17. 17. Installing a Switch (or Router) on Every SONET Ring Doesn’t Completely Solve the Problem <ul><li>If a switch or router was placed on every SONET ring, you would still double the data bandwidth required between two local offices (compared to a direct SONET connection)* </li></ul><ul><li>Adding a second switch on the ring in some cases will TRIPLE the SONET bandwidth required </li></ul><ul><li>Optimizing SONET utilization (for local data) requires switching capability in every C.O. </li></ul><ul><ul><li>Optimizing SONET costs doesn’t mean you have optimized total service delivery cost </li></ul></ul><ul><ul><li>Today operational, service, and complete network topology roadblocks hinder such a network configuration </li></ul></ul><ul><ul><li>Architectures which address these problems are emerging </li></ul></ul><ul><ul><li>Price points for equipment and operations are changing, and are different than when Fast Packet services were first deployed </li></ul></ul>* This example intentionally ignores the benefits of multiplexing traffic to multiple destinations, both local & remote. x2 Bandwidth x3 Bandwidth
  18. 18. SONET also ‘Wastes’ Bandwidth <ul><li>This fiber run is carrying an OC-12 worth of ‘wasted’ bandwidth. With traditional SONET, you cannot use this available capacity to transport low priority traffic. </li></ul><ul><ul><li>(Note: this is not PoS interface protocol issue.) </li></ul></ul>Logical Physical
  19. 19. Gigabit Ethernet & 10GBE over Fiber <ul><li>Enabling Factors: </li></ul><ul><li>Dark fiber </li></ul><ul><li>New Routers </li></ul><ul><ul><li>ASIC & FPGA </li></ul></ul><ul><ul><li>Low latency </li></ul></ul><ul><ul><li>Big backplanes (50+ GB/s) </li></ul></ul><ul><ul><li>Line Speed QoS </li></ul></ul><ul><ul><ul><li>Layer 3/4 </li></ul></ul></ul><ul><ul><li>802.3ad </li></ul></ul><ul><ul><li>Interrupt driven failure recovery </li></ul></ul>When is the cost of leased fiber (over diverse paths) lower than SONET?
  20. 20. Ethernet / Fiber Organizational Interfaces <ul><li>Different Organizations would manage the Routers and the Transport Layer </li></ul><ul><ul><li>Different skill sets for Operations </li></ul></ul><ul><ul><li>Useful life of long haul Lasers is longer than life of Router </li></ul></ul><ul><ul><li>Ethernet provides a simple interface within the C.O. </li></ul></ul><ul><ul><li>Same network interface for Router to Router and Router to Customer communications </li></ul></ul><ul><ul><li>DWDM can be deployed to transport multiple Ethernet handoffs from the Routers </li></ul></ul><ul><ul><li>Regulatory boundaries </li></ul></ul>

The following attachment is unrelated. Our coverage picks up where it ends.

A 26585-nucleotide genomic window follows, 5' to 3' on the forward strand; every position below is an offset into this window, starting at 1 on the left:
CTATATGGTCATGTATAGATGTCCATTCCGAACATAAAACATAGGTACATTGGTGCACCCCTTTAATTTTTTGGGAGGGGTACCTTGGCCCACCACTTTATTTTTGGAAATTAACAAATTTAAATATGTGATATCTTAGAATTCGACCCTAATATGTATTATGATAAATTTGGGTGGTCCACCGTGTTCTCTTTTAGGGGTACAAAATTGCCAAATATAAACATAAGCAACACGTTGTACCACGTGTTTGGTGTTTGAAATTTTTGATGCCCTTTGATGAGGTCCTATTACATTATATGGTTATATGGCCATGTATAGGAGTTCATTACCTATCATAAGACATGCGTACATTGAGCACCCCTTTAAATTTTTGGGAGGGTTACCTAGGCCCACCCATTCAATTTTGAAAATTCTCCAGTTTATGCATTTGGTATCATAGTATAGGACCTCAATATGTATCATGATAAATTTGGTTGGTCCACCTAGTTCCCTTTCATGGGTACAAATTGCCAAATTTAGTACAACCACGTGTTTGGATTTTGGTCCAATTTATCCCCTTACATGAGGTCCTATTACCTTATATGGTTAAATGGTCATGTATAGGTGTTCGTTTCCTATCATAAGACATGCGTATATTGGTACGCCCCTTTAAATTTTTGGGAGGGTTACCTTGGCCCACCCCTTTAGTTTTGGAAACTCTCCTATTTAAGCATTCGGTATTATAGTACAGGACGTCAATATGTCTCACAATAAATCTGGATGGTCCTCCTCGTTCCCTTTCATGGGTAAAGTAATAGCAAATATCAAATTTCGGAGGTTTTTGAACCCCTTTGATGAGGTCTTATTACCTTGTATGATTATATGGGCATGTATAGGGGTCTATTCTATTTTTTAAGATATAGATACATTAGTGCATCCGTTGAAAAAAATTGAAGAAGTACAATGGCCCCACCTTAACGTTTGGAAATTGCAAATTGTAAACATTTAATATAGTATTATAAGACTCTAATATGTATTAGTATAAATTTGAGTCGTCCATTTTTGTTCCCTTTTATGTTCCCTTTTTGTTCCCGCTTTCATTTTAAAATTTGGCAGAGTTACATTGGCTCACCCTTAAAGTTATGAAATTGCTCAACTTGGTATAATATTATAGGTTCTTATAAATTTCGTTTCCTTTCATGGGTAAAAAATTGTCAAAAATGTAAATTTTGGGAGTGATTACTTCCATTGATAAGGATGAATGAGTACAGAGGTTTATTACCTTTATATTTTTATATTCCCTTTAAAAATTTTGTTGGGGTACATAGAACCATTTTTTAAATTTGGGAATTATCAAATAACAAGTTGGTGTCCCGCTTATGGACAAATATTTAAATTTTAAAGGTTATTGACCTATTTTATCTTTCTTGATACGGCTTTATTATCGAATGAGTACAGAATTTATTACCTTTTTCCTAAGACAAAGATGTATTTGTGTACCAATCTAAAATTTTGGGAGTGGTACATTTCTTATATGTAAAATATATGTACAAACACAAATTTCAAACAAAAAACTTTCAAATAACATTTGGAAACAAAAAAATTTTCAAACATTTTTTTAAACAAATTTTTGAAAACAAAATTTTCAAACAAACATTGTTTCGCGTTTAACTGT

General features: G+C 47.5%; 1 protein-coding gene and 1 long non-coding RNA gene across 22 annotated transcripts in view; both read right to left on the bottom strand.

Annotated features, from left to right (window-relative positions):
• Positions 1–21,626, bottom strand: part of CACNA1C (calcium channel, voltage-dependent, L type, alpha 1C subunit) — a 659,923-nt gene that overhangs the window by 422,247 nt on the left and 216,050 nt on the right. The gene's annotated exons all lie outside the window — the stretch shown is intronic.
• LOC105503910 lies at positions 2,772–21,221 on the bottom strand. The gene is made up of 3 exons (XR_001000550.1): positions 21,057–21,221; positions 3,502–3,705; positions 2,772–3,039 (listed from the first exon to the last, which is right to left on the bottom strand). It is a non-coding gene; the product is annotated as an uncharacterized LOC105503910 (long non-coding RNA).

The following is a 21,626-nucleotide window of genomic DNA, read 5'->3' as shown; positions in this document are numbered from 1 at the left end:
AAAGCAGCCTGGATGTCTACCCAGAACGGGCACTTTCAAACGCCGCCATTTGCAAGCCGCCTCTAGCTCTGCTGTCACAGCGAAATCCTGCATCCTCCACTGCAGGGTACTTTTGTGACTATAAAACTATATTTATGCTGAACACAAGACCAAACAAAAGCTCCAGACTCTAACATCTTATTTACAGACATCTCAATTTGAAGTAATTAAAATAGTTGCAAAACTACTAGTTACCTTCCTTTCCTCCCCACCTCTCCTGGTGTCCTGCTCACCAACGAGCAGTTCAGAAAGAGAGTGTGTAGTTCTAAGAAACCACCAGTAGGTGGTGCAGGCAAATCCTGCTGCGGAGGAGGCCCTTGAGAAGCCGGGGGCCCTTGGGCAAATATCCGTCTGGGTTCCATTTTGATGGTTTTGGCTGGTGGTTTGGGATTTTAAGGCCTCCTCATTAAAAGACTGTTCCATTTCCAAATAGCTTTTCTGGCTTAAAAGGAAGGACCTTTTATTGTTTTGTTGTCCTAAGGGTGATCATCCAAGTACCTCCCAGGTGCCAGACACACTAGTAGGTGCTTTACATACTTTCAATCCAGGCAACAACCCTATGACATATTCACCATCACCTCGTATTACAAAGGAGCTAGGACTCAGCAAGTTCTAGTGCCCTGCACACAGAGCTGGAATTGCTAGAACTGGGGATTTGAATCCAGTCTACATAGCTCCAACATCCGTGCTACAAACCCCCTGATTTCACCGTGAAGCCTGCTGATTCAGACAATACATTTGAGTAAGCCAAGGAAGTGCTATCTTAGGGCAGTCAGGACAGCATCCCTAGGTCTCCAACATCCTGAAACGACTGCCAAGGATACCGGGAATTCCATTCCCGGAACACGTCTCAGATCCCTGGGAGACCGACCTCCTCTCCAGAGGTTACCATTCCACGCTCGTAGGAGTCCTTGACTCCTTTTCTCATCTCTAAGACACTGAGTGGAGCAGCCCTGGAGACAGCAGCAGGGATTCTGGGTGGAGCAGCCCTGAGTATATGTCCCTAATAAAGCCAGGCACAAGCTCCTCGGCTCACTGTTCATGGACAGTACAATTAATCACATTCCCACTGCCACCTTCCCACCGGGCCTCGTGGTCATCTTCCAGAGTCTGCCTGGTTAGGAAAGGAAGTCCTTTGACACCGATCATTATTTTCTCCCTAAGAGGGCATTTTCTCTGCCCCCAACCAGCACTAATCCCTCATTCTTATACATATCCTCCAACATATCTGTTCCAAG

21. 21. DLEC Local Topology & Existing Tariffs <ul><li>Verizon Transport Alternatives </li></ul><ul><li>ATM </li></ul><ul><ul><li>DS3 </li></ul></ul><ul><ul><li>OC3 </li></ul></ul><ul><li>SONET </li></ul><ul><ul><li>DS3, OC3 on shared ring </li></ul></ul><ul><ul><li>Dedicated OC48 ring (OC12 drops to AR) </li></ul></ul><ul><li>Dark Fiber </li></ul>DLEC Local Topology Airline perimeter around the four C.O.s Urban (10 miles) Rural (50 miles)
  22. 22. Verizon Recurring Monthly Tariffs (FCC Tariff #1, 3 year commitment) <ul><li>P er VC Charges excluded </li></ul>*
  23. 23. More on IP QoS
  24. 24. Why IP QoS is Superior to IP/ATM QoS <ul><li>Applications talk IP </li></ul><ul><li>IP routers can now identify IP application layer traffic flows, and prioritize them across the LAN (i.e. QoS) </li></ul><ul><li>Supporting IP flow QoS in the WAN is now becoming viable </li></ul><ul><li>If IP QoS is deployable, having an intervening ATM QoS abstraction is redundant, unnecessarily restrictive, and costly </li></ul><ul><ul><li>QoS prioritization is done on the AR </li></ul></ul><ul><ul><li>Eliminates the need for the different types of ATM pipes </li></ul></ul><ul><ul><li>Eliminates traffic management and operational complexities of different pipes </li></ul></ul><ul><ul><li>Minimizes troubleshooting between the IP and ATM layers </li></ul></ul><ul><li>Managing QoS is now something customers can outsource to the network. They don’t have to pre-sort their IP traffic into different types of ATM QoS differentiated VC pipes </li></ul>
  25. 25. Moderate ATM Cell Loss Can Induce Disproportionate IP Packet Loss 4% of Cells 4% of Packets 40% of Packets * 4% of Packets DLEC discards: IP/ATM IP Subscriber experiences loss of: